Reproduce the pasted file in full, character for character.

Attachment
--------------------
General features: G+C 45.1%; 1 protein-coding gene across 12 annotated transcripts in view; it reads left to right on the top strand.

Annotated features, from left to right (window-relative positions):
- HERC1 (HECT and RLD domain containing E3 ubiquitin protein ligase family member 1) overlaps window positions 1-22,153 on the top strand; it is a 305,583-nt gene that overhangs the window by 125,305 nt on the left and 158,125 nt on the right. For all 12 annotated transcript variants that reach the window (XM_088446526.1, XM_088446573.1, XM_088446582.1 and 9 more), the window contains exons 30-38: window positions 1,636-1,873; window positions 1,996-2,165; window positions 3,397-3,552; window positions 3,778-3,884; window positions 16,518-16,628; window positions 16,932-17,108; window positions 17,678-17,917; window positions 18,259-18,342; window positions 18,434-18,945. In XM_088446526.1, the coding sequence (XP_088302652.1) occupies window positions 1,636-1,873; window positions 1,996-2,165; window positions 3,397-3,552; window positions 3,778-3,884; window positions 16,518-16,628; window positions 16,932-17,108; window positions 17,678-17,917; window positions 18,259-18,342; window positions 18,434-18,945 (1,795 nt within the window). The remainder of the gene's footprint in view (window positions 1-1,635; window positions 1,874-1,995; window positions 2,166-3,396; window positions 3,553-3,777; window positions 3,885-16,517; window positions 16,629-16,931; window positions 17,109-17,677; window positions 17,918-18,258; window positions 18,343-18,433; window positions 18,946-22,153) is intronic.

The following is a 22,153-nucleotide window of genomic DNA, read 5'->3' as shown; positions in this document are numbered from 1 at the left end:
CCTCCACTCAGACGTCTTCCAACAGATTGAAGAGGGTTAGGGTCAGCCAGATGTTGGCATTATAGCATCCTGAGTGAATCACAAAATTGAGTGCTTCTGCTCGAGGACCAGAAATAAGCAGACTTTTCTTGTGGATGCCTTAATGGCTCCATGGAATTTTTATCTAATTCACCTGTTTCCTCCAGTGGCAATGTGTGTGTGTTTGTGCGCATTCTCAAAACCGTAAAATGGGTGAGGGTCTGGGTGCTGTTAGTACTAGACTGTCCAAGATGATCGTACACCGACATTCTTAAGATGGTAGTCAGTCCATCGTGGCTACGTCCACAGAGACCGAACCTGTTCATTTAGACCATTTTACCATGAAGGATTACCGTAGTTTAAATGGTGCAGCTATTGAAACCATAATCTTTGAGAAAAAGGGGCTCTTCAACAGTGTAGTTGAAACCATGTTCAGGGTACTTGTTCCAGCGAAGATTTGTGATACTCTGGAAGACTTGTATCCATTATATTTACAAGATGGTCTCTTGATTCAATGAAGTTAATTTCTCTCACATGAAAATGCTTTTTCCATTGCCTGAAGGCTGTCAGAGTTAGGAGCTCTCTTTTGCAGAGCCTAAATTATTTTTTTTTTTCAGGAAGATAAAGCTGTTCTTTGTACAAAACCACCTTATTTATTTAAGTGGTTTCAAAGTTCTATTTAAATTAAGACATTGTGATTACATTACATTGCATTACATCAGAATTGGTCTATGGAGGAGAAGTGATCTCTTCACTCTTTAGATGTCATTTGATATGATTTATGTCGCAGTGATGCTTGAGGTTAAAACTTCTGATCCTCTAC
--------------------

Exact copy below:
General features: G+C 45.1%; 1 protein-coding gene across 12 annotated transcripts in view; it reads left to right on the top strand.

Annotated features, from left to right (window-relative positions):
- HERC1 (HECT and RLD domain containing E3 ubiquitin protein ligase family member 1) overlaps window positions 1-22,153 on the top strand; it is a 305,583-nt gene that overhangs the window by 125,305 nt on the left and 158,125 nt on the right. For all 12 annotated transcript variants that reach the window (XM_088446526.1, XM_088446573.1, XM_088446582.1 and 9 more), the window contains exons 30-38: window positions 1,636-1,873; window positions 1,996-2,165; window positions 3,397-3,552; window positions 3,778-3,884; window positions 16,518-16,628; window positions 16,932-17,108; window positions 17,678-17,917; window positions 18,259-18,342; window positions 18,434-18,945. In XM_088446526.1, the coding sequence (XP_088302652.1) occupies window positions 1,636-1,873; window positions 1,996-2,165; window positions 3,397-3,552; window positions 3,778-3,884; window positions 16,518-16,628; window positions 16,932-17,108; window positions 17,678-17,917; window positions 18,259-18,342; window positions 18,434-18,945 (1,795 nt within the window). The remainder of the gene's footprint in view (window positions 1-1,635; window positions 1,874-1,995; window positions 2,166-3,396; window positions 3,553-3,777; window positions 3,885-16,517; window positions 16,629-16,931; window positions 17,109-17,677; window positions 17,918-18,258; window positions 18,343-18,433; window positions 18,946-22,153) is intronic.

The following is a 22,153-nucleotide window of genomic DNA, read 5'->3' as shown; positions in this document are numbered from 1 at the left end:
CCTCCACTCAGACGTCTTCCAACAGATTGAAGAGGGTTAGGGTCAGCCAGATGTTGGCATTATAGCATCCTGAGTGAATCACAAAATTGAGTGCTTCTGCTCGAGGACCAGAAATAAGCAGACTTTTCTTGTGGATGCCTTAATGGCTCCATGGAATTTTTATCTAATTCACCTGTTTCCTCCAGTGGCAATGTGTGTGTGTTTGTGCGCATTCTCAAAACCGTAAAATGGGTGAGGGTCTGGGTGCTGTTAGTACTAGACTGTCCAAGATGATCGTACACCGACATTCTTAAGATGGTAGTCAGTCCATCGTGGCTACGTCCACAGAGACCGAACCTGTTCATTTAGACCATTTTACCATGAAGGATTACCGTAGTTTAAATGGTGCAGCTATTGAAACCATAATCTTTGAGAAAAAGGGGCTCTTCAACAGTGTAGTTGAAACCATGTTCAGGGTACTTGTTCCAGCGAAGATTTGTGATACTCTGGAAGACTTGTATCCATTATATTTACAAGATGGTCTCTTGATTCAATGAAGTTAATTTCTCTCACATGAAAATGCTTTTTCCATTGCCTGAAGGCTGTCAGAGTTAGGAGCTCTCTTTTGCAGAGCCTAAATTATTTTTTTTTTTCAGGAAGATAAAGCTGTTCTTTGTACAAAACCACCTTATTTATTTAAGTGGTTTCAAAGTTCTATTTAAATTAAGACATTGTGATTACATTACATTGCATTACATCAGAATTGGTCTATGGAGGAGAAGTGATCTCTTCACTCTTTAGATGTCATTTGATATGATTTATGTCGCAGTGATGCTTGAGGTTAAAACTTCTGATCCTCTAC